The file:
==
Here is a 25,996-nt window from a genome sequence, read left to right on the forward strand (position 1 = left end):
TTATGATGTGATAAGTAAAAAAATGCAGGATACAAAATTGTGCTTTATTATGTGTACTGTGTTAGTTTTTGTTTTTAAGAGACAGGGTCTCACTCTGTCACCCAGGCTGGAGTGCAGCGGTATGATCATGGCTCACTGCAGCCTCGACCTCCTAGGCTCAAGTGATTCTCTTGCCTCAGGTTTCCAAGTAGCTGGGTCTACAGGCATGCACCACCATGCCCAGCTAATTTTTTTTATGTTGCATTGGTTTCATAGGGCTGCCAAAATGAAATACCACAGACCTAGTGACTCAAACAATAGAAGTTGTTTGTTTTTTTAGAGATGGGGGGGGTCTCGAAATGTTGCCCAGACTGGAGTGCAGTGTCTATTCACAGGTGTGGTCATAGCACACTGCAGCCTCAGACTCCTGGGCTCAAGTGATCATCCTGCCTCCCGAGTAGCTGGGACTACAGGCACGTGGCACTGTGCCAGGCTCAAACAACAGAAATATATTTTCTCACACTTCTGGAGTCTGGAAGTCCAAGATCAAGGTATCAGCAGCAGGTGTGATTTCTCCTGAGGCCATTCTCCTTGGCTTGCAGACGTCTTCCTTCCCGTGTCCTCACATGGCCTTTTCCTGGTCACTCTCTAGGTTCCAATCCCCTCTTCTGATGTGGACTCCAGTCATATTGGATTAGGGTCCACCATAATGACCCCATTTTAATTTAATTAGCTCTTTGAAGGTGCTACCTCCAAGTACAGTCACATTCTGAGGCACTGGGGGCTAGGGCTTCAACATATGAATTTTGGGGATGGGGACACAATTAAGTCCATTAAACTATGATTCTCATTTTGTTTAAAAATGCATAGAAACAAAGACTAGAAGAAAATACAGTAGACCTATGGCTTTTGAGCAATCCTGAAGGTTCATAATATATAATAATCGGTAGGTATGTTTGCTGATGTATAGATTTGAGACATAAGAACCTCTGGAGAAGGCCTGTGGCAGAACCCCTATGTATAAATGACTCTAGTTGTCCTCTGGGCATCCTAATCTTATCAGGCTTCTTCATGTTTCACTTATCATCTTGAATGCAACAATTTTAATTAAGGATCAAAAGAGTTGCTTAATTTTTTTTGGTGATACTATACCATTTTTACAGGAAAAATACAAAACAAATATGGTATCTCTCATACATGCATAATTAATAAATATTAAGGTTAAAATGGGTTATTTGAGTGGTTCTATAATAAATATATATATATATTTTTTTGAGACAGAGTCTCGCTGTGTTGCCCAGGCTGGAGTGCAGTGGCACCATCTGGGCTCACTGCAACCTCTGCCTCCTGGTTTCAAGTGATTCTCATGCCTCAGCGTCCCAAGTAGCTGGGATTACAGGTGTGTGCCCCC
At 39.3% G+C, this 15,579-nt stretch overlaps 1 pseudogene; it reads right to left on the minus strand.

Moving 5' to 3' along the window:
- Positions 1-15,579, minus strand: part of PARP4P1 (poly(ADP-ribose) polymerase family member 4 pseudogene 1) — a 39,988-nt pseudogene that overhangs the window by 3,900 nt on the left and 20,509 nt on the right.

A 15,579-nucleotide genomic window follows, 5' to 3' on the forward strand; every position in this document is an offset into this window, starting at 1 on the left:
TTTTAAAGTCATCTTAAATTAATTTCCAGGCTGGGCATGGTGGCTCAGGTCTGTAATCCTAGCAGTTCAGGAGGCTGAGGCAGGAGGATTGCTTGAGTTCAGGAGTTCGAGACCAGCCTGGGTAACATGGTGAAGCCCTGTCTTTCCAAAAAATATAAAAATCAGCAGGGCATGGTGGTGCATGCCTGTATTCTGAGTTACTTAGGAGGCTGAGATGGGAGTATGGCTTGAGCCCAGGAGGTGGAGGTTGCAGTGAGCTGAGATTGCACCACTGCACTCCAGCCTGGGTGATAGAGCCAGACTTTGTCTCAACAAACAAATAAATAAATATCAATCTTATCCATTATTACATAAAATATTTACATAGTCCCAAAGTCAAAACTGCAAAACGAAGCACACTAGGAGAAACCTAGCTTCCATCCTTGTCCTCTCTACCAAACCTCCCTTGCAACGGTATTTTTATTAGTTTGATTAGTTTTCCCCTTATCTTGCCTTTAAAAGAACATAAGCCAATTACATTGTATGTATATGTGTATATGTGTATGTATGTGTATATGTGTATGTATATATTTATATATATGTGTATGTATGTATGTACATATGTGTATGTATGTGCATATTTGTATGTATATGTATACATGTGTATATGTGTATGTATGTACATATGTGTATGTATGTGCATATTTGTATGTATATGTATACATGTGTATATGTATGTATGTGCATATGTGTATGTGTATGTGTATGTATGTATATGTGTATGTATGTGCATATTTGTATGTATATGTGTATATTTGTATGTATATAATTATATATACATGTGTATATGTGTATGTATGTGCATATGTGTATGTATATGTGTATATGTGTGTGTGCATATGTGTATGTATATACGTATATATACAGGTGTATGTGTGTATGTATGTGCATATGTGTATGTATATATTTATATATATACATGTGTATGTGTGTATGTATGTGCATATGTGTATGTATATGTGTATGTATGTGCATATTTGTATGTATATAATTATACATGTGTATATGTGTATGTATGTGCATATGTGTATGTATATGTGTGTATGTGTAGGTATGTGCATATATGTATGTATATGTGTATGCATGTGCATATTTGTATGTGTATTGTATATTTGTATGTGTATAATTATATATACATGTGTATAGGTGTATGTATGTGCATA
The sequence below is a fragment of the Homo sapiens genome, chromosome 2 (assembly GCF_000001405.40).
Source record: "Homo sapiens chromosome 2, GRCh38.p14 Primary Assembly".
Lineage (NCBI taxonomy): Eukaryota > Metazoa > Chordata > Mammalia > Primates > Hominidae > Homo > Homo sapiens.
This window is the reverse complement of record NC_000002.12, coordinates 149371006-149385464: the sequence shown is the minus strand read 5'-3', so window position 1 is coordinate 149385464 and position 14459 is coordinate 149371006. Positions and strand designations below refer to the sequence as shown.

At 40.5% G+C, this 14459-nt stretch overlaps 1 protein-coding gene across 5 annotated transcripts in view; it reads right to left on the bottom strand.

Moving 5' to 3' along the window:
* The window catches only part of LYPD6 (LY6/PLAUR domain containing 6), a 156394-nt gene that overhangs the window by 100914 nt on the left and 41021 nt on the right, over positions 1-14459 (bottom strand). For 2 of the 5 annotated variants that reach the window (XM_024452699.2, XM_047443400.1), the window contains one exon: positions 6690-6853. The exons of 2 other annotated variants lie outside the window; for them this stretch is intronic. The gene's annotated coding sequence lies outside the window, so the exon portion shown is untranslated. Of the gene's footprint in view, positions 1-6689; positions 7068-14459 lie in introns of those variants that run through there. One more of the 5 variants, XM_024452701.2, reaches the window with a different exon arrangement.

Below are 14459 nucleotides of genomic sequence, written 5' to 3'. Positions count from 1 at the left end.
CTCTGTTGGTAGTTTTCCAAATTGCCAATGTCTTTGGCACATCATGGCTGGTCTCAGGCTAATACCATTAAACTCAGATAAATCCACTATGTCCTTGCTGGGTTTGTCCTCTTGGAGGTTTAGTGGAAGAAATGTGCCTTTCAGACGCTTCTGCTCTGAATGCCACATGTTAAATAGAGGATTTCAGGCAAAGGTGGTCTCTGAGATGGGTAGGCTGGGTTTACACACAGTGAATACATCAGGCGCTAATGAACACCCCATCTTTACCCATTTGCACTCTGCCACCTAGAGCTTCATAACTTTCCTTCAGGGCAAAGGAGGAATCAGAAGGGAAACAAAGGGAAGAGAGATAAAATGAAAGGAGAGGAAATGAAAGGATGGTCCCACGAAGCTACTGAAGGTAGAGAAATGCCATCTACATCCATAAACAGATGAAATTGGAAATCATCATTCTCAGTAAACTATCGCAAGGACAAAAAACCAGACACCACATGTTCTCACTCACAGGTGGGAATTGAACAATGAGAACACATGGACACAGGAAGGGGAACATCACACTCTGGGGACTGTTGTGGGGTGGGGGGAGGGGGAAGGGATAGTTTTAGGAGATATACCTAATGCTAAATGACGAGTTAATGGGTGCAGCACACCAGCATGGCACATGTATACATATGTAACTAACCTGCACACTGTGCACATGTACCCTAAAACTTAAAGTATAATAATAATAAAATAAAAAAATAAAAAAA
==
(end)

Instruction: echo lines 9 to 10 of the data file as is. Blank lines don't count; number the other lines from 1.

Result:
Source record: "Homo sapiens chromosome 2, GRCh38.p14 Primary Assembly".
Lineage (NCBI taxonomy): Eukaryota > Metazoa > Chordata > Mammalia > Primates > Hominidae > Homo > Homo sapiens.